Photo Credit: Jewish Press

As summer dwindles down, we are sure to do our best to enjoy the last of the relaxing afternoons, the long, warm nights, the late Shabbosim, and, of course, as many BBQ’s as possible. With all this wonderful downtime and shared experiences, it’s easy to forget that in just a couple of weeks it will be the beginning of a new school year.

For some, the beginning of a new school year heralds excitement and anticipation as our children advance another grade. For others, old anxieties about keeping up with school work and getting along with friends surface. The best way to prepare your child for the best year possible is, of course, by preparing.

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Let’s start with the simple, but sometimes over-looked, elements.

  1. Uniform/school clothes: If you are lucky enough to have a child who wears a uniform, order them as soon as possible. If you are ordering from a store, your child’s size might not be in stock, and you will have to wait for a delivery. Ordering online might necessitate a return if your child grew more than you realized. If your child is still growing, order a little larger so that you don’t have to buy uniforms again, as uniform stores and distributors tend to be more accessible at the beginning of the year than in the middle of the year.

If your child’s school does not have a uniform, it probably has a dress code. Double-check the dress code carefully, as you don’t want to create an awkward position for both you and your child. To avoid buying a bunch of clothes that your child decides he or she no longer likes in December, buy as few items as you can now – about four tops and three bottoms. When the clothes are outgrown/ruined, you can buy more, in keeping with the school dress code, and your child’s changing taste.

  1. School Supplies: Unlike clothing, school supplies are usually available all year long, just not at a sale price. Head over to your local office supply store to stock up on things that you know your family will use – pencils, notebooks, folders, lined paper, pencils, easers, sharpeners, scotch tape, and paper reinforcements. Did I say pencils? I don’t know why, but my children go through hundreds of pencils a year, and we tend to be scrounging around for pencil nubs at the end of the school year. This year, I will make sure to stock up on extra supplies that are generic enough for everyone to use. For more specific supplies, I would wait until the teacher gives a list, as very often the teacher’s list is different than the one provided by the school.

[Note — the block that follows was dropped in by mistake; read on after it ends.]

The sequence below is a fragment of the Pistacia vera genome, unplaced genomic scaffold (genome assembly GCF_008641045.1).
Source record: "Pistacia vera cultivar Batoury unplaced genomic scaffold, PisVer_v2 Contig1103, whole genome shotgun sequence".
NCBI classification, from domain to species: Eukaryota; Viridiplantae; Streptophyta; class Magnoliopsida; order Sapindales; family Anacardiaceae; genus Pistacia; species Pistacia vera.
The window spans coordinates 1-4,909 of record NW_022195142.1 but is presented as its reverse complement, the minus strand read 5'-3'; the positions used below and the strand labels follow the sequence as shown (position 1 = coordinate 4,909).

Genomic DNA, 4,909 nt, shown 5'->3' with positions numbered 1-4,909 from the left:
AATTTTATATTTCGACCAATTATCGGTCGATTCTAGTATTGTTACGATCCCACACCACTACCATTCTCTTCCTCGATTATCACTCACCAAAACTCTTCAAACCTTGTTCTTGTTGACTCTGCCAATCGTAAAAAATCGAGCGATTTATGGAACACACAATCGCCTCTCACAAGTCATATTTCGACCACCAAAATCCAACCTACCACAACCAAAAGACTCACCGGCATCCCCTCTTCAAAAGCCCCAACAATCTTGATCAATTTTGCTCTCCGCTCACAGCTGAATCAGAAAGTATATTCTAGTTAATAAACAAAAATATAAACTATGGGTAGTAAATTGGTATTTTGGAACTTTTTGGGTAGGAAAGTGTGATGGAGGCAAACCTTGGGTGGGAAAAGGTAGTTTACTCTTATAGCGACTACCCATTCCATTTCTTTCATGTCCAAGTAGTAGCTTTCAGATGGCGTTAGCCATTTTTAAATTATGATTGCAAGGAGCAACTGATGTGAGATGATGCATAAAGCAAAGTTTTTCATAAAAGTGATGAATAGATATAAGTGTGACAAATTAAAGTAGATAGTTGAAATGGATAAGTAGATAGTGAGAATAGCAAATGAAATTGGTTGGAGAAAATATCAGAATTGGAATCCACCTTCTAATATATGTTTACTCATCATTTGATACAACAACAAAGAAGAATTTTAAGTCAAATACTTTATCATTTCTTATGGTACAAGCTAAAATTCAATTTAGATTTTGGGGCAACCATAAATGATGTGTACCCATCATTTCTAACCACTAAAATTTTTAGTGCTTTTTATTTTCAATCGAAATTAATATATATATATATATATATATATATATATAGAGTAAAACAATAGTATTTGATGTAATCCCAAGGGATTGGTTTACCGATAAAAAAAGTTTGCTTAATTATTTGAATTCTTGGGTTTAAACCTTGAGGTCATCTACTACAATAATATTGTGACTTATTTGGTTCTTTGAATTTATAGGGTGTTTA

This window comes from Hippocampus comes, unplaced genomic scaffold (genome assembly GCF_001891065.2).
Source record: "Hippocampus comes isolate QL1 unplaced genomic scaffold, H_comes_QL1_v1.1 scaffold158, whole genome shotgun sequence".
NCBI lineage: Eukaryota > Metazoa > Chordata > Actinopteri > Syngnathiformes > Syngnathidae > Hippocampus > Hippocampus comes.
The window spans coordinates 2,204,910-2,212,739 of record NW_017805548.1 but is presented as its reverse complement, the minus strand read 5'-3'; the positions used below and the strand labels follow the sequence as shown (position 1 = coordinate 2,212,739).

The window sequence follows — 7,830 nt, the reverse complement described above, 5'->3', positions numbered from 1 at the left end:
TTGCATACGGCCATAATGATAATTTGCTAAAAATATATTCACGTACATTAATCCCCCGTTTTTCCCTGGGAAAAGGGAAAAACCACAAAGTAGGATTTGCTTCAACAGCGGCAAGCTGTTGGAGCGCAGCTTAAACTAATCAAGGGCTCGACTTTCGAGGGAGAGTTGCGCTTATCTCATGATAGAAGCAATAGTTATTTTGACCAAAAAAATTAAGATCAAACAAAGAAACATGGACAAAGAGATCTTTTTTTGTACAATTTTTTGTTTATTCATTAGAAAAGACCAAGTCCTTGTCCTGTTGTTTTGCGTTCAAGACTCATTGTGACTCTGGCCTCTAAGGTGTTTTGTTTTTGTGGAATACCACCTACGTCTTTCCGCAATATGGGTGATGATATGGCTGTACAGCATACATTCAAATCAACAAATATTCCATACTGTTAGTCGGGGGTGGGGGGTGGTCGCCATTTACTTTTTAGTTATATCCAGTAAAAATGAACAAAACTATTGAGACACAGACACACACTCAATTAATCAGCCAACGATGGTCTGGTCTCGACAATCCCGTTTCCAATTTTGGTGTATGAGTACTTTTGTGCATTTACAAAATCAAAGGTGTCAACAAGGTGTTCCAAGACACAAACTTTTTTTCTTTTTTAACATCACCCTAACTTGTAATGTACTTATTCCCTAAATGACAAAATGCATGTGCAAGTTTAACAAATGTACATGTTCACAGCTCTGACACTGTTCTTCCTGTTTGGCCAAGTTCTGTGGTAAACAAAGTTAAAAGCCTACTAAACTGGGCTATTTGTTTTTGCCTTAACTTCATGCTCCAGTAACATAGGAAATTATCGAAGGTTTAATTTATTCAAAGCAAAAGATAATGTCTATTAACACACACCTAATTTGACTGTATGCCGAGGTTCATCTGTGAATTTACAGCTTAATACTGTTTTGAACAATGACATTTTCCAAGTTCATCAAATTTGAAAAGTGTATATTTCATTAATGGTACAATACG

1. Social Skills: As a child spends most of his or her waking hours at school, it is a true pity if a child is finding it hard to get along with peers and isn’t enjoying the social element of school. Having supervised one-on-one playdates, with the children doing a specific activity, like baking or art and crafts, might help a younger child. This shared activity takes the pressure off having to make small talk, and conversation flows easily about what they are doing. An older child who is having trouble with friends can be enrolled in an after-school activity where there is more structure and the ability for easy conversation. Bullying is a separate issue, one that often is concurrent with a friendless child. It would be irresponsible for me to offer advice on a subject I am not trained in, but I urge parents to take these situations seriously, and speak directly with school administrators and therapists to try to remedy the situation. In addition, I would encourage parents to spend time with their child, doing things the child enjoys, so that the child has some positive childhood experiences to counteract the negative ones during school time.
  1. Anxiety over new teachers/academic workload: Students who have experienced stress from past year’s academic demands may view the coming year with dread. It’s important that you sit with your child and explain that we all have different strengths and not all of them are germane to school. Find a way for your child to develop these other strengths – sports, music, art, etc. – so that your child will feel he or she has something to offer to society.

We also should remind ourselves that not every child is going to be a future Einstein and we need to be okay with that. If a child is well rested, fed, going to class every day, doing homework every night, and does not exhibit any learning disabilities, he or she should be okay. If not, make sure to talk to the school administrator. Nothing worthwhile ever comes easy, and there is nothing more worthwhile than a child who is successful at school.

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Pnina Baim is the author of the Young Adult novels, Choices, A Life Worth Living (featured on Dansdeals and Jew In The City) and a how-to book for the Orthodox homemaker, Sing While You Work. The books are available at amazon.com. Pnina is available for speaking engagements and personal consulting. Contact her at pninabaim@gmail.com.